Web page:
I did get a chance to check out some of the new products available at NAB. These are the things that stood out to me:
Cineform’s big news was their acquisition by GoPro, and a reduction of their prices. Neo (Previously “Neo4K”) is now $300 and the full Neo3D is $1000. There is also a new free utility called the GoPro Cineform Studio posted on the GoPro site, designed to help users easily process their footage from the new GoPro3D. That download effectively makes the basic Cineform codec freely available to anyone who needs it. I highly recommend having the Cineform codec available on any system you do video work on, since it is a useful cross-platform compression format.
Adobe announced the next step for the Creative Suite line, which is a .5 update for most of the products. Premiere 5.5 adds merged clips for better sync sound support, and some improvements to exports and Media Encoder. After Effects 5.5 has a new Warb stabilizer, that should help fix rolling shutter artifacts in DSLR footage, among other uses, and it also has new options and presets for stereoscopic work, primarily focused on motion graphics. Soundbooth has been totally replaced by the return of Audition as a standard part of the suite, which should improve support for multitrack editing and surround sound. There are a variety of new features in the update, but nothing totally revolutionary.
AJA has a few new things to show. The Kona 3G now supports outputting 3G SDI signal on all four ports at once, allowing preview of 4K media at full resolution, provided that you have a 4K display available. They have updated their frame convertor with the FS2, adding support for HDMI and 3G SDI. I am still trying to figure out if their implementation of 3G includes support for 2K over SDI, which could make it a useful tool in DCI theater systems. They also showed off a new piece of hardware under development that they are calling Riker. It is an external box connnected via 8x PCIe, that could support stereoscopic 4K at some point in the future.
Blackmagic has a variety of new products on display. The Hyperdeck Shuttle allows uncompressed recording of SDI or HDMI to a SATA based SSD. At $345 it is a bargain, until you count in the price of an SSD that supports uncompressed HD capture. They will also have a rack mount version with two drive slots called the Hyperdeck Studio. Among other things, they have a new Decklink 4K I/O card with 4 channels of SDI for $600, and some more live video switching products as a result of their acquisition of ATEM last year. A stripped down version of DaVinci Resolve was announced, that will be available as a free download, which should further bring advanced color correction to the masses.
Sony has a variety of new products available. Their OLED based displays look amazing, but are still quite expensive. With the lack of HDCam-SR tapes available from Japan, Sony’s new SRMaster series of solid-state media products are probably going to get a big external boost into the market. The new SRMaster devices replace tapes with 1TB SRMemory modules that use the same MPEG4 codec as HDCam-SR tapes, but with many benefits, including direct access to the compressed file format, and faster transfer options. In the camera world, the F65 is Sony’s first 4K camcorder, writing 16bit 4K files to SRMemory, captured from what Sony describes as an 8K CMOS sensor. On a more practical front, the PMW-F3 looks like a great camera for many applications. While I don’t like the formfactor, the large single-sensor CMOS should produce an image similar to the look and feel that DSLRs have made popular. That fact that it can output 4:4:4 RGB over the dual SDI outputs on the back is an impressize option. Sony also has a small stereoscopic 3D camera coming out, that records to the same MVC format that 3D BluRays use. There will also be an update released for Vegas 10 that will allow encoding of 3D BluRays, and that feature alone could make it worth purchasing, if you expect to need that capability anytime soon.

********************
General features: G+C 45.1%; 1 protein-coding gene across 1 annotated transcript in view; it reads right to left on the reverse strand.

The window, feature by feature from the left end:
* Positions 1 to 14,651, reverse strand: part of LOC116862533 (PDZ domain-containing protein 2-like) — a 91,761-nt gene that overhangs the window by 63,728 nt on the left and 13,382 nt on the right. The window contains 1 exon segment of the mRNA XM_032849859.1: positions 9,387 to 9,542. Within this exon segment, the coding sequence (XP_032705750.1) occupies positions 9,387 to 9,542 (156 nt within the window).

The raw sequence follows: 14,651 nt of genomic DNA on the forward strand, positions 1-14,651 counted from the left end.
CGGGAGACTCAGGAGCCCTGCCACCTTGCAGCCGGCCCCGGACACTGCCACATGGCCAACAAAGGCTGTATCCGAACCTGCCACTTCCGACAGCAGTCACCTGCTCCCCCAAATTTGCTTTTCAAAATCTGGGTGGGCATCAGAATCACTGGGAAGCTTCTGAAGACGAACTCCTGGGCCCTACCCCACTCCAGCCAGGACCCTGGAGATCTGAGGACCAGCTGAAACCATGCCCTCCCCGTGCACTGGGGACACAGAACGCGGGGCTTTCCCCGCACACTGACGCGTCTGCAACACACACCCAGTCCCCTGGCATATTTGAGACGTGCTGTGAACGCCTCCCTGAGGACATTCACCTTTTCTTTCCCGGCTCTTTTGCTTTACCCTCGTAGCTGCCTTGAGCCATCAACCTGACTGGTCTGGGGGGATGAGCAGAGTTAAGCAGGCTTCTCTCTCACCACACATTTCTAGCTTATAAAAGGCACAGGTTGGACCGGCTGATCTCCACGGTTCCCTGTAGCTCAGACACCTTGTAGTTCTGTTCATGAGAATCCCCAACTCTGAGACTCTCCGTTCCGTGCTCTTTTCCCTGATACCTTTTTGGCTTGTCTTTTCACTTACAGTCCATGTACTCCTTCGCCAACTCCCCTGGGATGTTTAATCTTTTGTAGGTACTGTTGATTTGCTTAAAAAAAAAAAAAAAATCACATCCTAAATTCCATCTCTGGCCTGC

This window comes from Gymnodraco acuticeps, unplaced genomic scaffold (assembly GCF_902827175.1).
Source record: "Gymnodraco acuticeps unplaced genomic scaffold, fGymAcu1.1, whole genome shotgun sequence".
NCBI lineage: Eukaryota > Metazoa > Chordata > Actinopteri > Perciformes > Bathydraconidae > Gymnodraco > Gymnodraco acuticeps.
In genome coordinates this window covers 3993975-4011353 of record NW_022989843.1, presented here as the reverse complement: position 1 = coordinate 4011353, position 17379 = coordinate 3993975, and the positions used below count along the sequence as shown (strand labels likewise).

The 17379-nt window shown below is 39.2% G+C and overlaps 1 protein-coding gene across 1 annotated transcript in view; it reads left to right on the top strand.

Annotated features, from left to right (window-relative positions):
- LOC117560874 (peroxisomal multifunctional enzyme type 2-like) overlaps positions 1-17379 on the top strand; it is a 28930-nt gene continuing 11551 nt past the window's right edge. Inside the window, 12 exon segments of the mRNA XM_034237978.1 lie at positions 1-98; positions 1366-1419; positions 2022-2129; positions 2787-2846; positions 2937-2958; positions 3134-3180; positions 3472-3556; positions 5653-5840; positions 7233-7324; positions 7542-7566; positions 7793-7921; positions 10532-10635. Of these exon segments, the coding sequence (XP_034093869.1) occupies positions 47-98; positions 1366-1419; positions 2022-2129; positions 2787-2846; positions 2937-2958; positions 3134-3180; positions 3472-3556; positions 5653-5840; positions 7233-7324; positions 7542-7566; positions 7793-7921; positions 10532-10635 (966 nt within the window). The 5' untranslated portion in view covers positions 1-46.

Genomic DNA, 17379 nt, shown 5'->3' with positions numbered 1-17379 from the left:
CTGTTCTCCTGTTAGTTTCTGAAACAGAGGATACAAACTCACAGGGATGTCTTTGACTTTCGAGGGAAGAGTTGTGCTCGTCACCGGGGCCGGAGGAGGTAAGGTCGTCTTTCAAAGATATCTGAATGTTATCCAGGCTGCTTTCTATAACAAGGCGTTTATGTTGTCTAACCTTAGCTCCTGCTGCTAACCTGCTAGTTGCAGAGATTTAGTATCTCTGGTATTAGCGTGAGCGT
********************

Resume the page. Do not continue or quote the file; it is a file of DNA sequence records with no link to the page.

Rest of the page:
Convergent Design has a new recorder on display, the Gemini 444, which records uncompressed SDI at 4:2:2 or 4:4:4 to SSD drives. I am still a bigger fan of their original MPEG2 based NanoFlash devices, since that is a more efficient use of space. On the other hand, the dual link recording option is nice for stereoscopic 3D work, or VFX plates and greenscreen shots, especially if you have a new PMW-F3 with full RGB SDI output.
There are a variety of video I/O devices on display that use the new Thunderbolt connectivity technology, but they are all probably a ways off from being released as finished products. They will be faster than USB3, but besides the daisy chain option, I see no immediate advantage over ExpressCard based I/O products. AJA, Blackmagic, and Matrox all had their own flavor of external device hooked up to new Macbook Pro laptops under glass. Combining these devices with Thunderbolt based storage solutions will greatly enhance the expandability of laptop systems, especially for onset media management and review work.